Egypt Travel Guide: All you need to know to visit Egypt in 2024
Welcome to Egypt

Welcome to Egypt, a country steeped in history and culture and home to some of the world’s most iconic landmarks.

Travelers get to tour the Pyramids of Giza, some of the most well-known ancient structures in the world. The historical attractions, the Mediterranean Sea beaches, the spirit of Egypt, and its hospitable Egyptian people all captivate visitors. Our comprehensive Egypt travel guide will cover all the information you need about traveling to Egypt and how to enjoy a hassle-free time.

Geography: Egypt is located in northeastern Africa and southwestern Asia, with a land area of about 1 million square kilometers. The state is bordered by the Mediterranean Sea to the north, Libya to the west, Sudan to its south, and the Red Sea to the east. Most of Egypt’s population and economic activity are concentrated along the Nile River, the longest river in the world, and runs the country’s length from south to north. The Nile Valley and Delta are highly fertile areas and support most of the country’s agriculture. Egypt also includes parts of the Sahara Desert, including the Western and Eastern deserts, which cover about 96% of the country’s land area. The Sinai Peninsula, located in northeastern Egypt, connects the country to Asia and is bordered by the Red Sea to the east and the Mediterranean Sea to the north.

Essential Egypt travel information

Currency – Egyptian Pound (E£). $1 is roughly equivalent to E£24,48.

Daily budget for 1 person – E£636 ($27).

Languages – Arabic.

Socket type – Types C and F, 220V supply voltage and 50Hz.

Time zone – Greenwich Mean Time (GMT): GMT+02:00.

Top 3 cities to visit – Cairo, Alexandria, and Luxor.

Top 3 landmarks/monuments – Great Pyramid of Giza, Karnak Temple, and Egyptian Museum.

Typical costs and budget for visiting Egypt

Daily spending – Approximately E£636 ($27) per person each day while traveling on a budget.

Meals – E£194 ($8.15)

Transport – E£107 ($4.50)

Hotel – E£555 ($23) for two people.

A weeklong vacation for two people will typically cost E£636 ($374).

Transport and best ways to travel around Egypt

Although inexpensive, there are better means of transportation than train and bus networks. Buses are not exceptionally safe, especially if you’re going alone, and trains frequently arrive hours late. Although hiring a cab can be more expensive, it could be more cost-effective if you are traveling in a group and stopping in nearby cities.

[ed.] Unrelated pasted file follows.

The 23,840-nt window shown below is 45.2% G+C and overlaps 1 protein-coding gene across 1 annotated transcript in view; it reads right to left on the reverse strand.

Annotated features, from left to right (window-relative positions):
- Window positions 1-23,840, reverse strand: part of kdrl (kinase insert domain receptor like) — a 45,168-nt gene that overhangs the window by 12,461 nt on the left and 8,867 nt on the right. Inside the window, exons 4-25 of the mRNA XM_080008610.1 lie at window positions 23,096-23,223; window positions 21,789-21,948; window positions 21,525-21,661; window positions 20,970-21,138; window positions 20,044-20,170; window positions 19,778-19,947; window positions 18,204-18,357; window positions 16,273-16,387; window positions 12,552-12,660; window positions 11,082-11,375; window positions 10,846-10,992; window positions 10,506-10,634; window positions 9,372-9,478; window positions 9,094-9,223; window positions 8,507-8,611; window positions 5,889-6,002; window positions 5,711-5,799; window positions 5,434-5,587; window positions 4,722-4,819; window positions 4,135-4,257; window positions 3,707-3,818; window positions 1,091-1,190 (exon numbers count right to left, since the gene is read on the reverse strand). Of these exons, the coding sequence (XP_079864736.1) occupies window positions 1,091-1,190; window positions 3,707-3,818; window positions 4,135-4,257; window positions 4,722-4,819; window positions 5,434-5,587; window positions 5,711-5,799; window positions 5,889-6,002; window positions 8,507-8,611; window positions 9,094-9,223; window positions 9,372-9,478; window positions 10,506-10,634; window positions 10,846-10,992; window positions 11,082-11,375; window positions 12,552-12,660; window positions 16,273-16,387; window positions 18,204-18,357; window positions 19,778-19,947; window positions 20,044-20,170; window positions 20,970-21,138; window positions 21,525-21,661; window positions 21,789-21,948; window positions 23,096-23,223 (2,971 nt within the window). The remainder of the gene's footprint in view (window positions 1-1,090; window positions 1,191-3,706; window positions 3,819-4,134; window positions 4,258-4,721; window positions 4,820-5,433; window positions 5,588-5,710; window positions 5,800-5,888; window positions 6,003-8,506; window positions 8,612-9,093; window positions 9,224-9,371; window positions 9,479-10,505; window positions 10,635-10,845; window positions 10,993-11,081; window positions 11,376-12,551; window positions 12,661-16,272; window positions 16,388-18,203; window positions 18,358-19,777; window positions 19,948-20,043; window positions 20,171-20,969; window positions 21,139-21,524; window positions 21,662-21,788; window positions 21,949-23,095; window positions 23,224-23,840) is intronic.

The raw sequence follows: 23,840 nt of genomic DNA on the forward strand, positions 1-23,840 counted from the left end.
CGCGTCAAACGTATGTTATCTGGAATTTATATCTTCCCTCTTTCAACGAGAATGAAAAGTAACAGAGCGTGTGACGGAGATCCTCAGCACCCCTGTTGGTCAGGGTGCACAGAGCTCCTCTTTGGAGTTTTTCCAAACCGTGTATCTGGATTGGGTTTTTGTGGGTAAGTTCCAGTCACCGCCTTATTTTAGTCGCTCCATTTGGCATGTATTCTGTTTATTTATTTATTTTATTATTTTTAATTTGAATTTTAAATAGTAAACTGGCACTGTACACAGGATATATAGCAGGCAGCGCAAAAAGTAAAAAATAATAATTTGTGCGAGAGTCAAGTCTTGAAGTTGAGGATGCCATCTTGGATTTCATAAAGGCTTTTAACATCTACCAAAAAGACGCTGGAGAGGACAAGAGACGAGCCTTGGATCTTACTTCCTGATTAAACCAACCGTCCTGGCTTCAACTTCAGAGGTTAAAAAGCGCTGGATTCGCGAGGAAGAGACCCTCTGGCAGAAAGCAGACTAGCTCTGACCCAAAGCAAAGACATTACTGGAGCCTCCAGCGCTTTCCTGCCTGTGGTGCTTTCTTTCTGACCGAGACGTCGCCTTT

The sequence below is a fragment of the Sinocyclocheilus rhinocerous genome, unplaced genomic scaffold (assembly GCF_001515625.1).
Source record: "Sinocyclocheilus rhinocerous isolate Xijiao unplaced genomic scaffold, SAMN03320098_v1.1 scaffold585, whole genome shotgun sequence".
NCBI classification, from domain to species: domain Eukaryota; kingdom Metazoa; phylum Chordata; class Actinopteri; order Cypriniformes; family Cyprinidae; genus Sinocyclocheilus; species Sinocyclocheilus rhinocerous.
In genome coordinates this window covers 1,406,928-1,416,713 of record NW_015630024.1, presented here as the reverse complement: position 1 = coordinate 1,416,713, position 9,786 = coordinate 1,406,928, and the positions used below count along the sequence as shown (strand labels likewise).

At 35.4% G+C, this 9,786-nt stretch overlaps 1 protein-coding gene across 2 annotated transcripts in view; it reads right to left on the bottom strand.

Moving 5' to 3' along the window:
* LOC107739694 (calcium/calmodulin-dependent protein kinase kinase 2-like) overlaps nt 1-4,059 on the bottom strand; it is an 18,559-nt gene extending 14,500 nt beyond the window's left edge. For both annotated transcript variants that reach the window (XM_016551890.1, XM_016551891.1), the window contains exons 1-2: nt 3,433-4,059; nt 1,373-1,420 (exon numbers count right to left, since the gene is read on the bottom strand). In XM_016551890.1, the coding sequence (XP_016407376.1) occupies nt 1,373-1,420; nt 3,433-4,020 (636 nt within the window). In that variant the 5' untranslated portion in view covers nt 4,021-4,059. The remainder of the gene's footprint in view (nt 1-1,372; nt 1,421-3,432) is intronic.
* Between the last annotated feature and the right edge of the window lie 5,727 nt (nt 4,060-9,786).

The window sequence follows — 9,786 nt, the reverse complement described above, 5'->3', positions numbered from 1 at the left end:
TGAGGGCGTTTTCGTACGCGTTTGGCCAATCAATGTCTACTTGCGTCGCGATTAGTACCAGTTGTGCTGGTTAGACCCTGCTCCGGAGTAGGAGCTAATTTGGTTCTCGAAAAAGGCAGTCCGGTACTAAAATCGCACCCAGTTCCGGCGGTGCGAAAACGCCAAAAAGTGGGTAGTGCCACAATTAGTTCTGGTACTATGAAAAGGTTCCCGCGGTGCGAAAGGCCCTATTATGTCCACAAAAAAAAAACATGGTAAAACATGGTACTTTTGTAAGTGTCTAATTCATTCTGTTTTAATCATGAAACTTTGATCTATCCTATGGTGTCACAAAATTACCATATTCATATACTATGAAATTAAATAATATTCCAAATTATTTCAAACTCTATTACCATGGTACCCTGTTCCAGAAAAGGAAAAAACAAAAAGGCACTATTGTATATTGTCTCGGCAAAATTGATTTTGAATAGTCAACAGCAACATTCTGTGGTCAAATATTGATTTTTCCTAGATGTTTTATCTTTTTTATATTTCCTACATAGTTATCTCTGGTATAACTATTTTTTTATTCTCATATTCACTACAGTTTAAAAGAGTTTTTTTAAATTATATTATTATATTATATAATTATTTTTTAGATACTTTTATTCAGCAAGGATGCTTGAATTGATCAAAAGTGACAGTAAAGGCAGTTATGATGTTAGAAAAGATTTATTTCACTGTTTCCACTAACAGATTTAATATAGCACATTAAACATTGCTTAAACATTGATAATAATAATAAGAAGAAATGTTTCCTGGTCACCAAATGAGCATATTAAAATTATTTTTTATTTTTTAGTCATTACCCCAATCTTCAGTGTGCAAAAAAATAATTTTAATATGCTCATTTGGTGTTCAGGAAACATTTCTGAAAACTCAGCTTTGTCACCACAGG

The simplest and quickest way to get to the main cities is by domestic aircraft. If you reserve early, it may be surprisingly affordable.

As opposed to purchasing admission tickets and transportation to the destination, tour rates in the cities may provide a better value. In the cities, you may take a cab, a caleche, or a classic Egyptian felucca on a Nile cruise to get around.

Safety in Egypt

Due to the possibility of terrorist attacks, you should refrain from traveling to Egypt near the Libyan border or in the North Sinai region.

It is not advisable to leave valuables unattended in a public space or unprotected in a hotel room since small-time crime can occur anywhere. Women traveling alone or independently may find it a bit riskier or unpleasant.

Popular cities and towns

Alexandria – It is among the most significant archaeological sites in Egypt. Even if the renowned library and the enormous lighthouse are gone, the now-modern city contains many old treasures.

Cairo – The city has several attractions, some of which are accessible with the Cairo Pass. Take a Nile boat, and remember to stop by the nearby ancient sight of The Great Pyramid of Giza.

Luxor – The Valley of the Kings is home to the ancient Theban metropolis. There are several ancient temples to see, all accessible with the Luxor Pass.

Must-do and see in Egypt

Explore the Luxor Karnak Temple Complex. Temples, towers, chapels, and other historic structures are all disrepair.

In Cairo, check out the Royal Mummy Exhibit. Mummies and gilded coffins from pharaohs who reigned more than 3,000 years ago can be found.

In Cairo, check out the Egyptian Museum. The most extensive collection of Pharaonic artifacts in the globe is housed in this museum, the oldest in the Middle East.

Experience the Nile Cruises. The Felucca cruises offer a chance to experience a real voyage on a historic sailing ship while discovering the area.

Typical Egyptian food to try

Ful Medames: This cuisine has been around since the pharaohs’ reign. It’s a fava bean stew in which the bean grains boil all night in a big pot before being spiced and seasoned with olive oil.

Mulukhiya: This is a green leafy vegetable called “jute” in English. The leaves are separated and cooked in this dish with spices, garlic, and lemon juice until they look like a dense stew.

Fattah is made up of layers of rice and fried aish baladi, along with meat pieces, and is finished with tomato sauce and vinegar. It is well-liked at parties and religious holidays.